# What's a low P/E doing on a nice page like this?

Q: Does a low P/E ratio mean that a stock is going to go up? - T.S., Orono, Maine A: Not exactly. A price-to-earnings ratio is a simple fraction, dividing a stock's current price by a year of its earnings per share (EPS). Thus, if a stock is trading for about \$50 per share and has a trailing EPS of \$2, its P/E ratio is 50 divided by 2, or 25.

Q: Does a low P/E ratio mean that a stock is going to go up?

- T.S., Orono, Maine

A: Not exactly. A price-to-earnings ratio is a simple fraction, dividing a stock's current price by a year of its earnings per share (EPS). Thus, if a stock is trading for about \$50 per share and has a trailing EPS of \$2, its P/E ratio is 50 divided by 2, or 25.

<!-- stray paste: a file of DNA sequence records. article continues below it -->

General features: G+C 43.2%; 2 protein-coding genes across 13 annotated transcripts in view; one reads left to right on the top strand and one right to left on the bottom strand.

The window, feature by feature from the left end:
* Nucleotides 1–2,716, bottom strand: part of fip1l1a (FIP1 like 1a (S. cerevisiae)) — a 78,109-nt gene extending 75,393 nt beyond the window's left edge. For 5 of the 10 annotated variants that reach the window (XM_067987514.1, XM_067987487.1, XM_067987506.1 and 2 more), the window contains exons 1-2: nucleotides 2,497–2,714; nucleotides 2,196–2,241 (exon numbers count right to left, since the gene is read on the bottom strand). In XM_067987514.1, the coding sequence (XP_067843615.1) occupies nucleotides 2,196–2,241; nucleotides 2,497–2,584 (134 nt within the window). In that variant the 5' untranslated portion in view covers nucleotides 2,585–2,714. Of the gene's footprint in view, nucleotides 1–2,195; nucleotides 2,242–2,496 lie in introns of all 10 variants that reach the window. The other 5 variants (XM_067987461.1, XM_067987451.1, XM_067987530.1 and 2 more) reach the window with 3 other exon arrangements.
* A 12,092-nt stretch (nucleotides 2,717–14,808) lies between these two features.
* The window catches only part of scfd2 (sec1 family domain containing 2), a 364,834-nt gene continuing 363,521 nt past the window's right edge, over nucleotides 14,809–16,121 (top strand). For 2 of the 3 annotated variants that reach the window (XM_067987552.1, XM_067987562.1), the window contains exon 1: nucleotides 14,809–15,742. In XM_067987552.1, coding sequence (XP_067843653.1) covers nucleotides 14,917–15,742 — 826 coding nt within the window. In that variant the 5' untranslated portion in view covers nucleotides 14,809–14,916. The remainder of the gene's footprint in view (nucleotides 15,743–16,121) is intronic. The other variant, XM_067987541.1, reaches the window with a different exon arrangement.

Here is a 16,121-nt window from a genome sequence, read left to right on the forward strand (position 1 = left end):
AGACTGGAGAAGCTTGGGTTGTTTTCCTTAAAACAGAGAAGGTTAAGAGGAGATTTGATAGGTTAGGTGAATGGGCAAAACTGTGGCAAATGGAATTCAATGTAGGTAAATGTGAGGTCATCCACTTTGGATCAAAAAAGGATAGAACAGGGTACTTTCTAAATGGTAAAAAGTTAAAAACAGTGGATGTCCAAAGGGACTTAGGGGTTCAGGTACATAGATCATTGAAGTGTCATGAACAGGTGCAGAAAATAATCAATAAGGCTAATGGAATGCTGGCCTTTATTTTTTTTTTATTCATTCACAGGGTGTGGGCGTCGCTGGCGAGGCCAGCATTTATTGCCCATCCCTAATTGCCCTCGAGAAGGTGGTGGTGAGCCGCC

The number gives some perspective on the attractiveness of the stock's price, because it shows how much you're paying per dollar of earnings. Thus, all other things being equal, a P/E of 10 is preferable to a P/E of 20, because you'd be paying a lower "multiple" of earnings.

A P/E doesn't show whether a stock will go up, but a steep P/E might reflect an overvalued stock that's more likely to stall or decline than to keep rising. And a low P/E can reflect a bargain.

* P/Es vary by industry, so expect low ones in, say, manufacturing, and high ones in software and fast-growing businesses.

* P/Es rely on EPS, which can be manipulated to some degree by management. So be sure to evaluate other measures, too.